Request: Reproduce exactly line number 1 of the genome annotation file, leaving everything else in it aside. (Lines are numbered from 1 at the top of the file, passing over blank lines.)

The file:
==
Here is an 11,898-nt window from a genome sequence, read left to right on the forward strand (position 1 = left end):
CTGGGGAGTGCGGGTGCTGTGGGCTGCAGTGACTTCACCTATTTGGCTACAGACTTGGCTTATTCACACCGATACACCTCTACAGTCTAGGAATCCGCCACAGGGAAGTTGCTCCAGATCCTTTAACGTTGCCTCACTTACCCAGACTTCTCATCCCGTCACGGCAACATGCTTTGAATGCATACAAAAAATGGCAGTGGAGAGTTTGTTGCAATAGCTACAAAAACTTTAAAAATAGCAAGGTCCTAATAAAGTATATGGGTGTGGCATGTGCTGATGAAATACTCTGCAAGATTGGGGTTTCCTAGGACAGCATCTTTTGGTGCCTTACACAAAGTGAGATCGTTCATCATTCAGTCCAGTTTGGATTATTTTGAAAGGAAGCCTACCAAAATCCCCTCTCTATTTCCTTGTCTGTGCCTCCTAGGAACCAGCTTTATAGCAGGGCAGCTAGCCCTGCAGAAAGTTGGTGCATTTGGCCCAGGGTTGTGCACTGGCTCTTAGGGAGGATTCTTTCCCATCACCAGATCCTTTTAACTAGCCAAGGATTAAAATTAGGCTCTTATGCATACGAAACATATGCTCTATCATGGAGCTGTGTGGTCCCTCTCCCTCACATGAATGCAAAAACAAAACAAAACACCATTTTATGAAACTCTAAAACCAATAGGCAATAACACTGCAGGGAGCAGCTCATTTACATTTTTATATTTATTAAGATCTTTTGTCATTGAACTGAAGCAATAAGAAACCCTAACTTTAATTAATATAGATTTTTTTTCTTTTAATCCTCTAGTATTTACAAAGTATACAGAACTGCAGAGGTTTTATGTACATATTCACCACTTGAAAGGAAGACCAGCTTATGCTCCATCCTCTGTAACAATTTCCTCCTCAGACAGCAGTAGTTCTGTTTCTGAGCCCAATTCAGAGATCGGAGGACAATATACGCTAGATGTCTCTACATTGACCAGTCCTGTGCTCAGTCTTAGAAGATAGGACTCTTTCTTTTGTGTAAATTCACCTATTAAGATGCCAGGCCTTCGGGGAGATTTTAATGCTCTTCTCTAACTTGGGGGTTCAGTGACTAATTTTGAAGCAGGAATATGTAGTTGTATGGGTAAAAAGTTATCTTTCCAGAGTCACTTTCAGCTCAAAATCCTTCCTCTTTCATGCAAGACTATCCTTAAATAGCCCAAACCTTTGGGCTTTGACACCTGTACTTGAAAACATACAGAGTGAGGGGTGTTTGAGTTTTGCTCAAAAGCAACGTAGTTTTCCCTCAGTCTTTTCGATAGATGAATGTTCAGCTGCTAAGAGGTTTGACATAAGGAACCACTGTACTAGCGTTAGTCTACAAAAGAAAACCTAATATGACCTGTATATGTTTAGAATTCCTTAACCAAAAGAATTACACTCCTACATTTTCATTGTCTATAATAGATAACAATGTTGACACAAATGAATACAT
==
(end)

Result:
Here is an 11,898-nt window from a genome sequence, read left to right on the forward strand (position 1 = left end):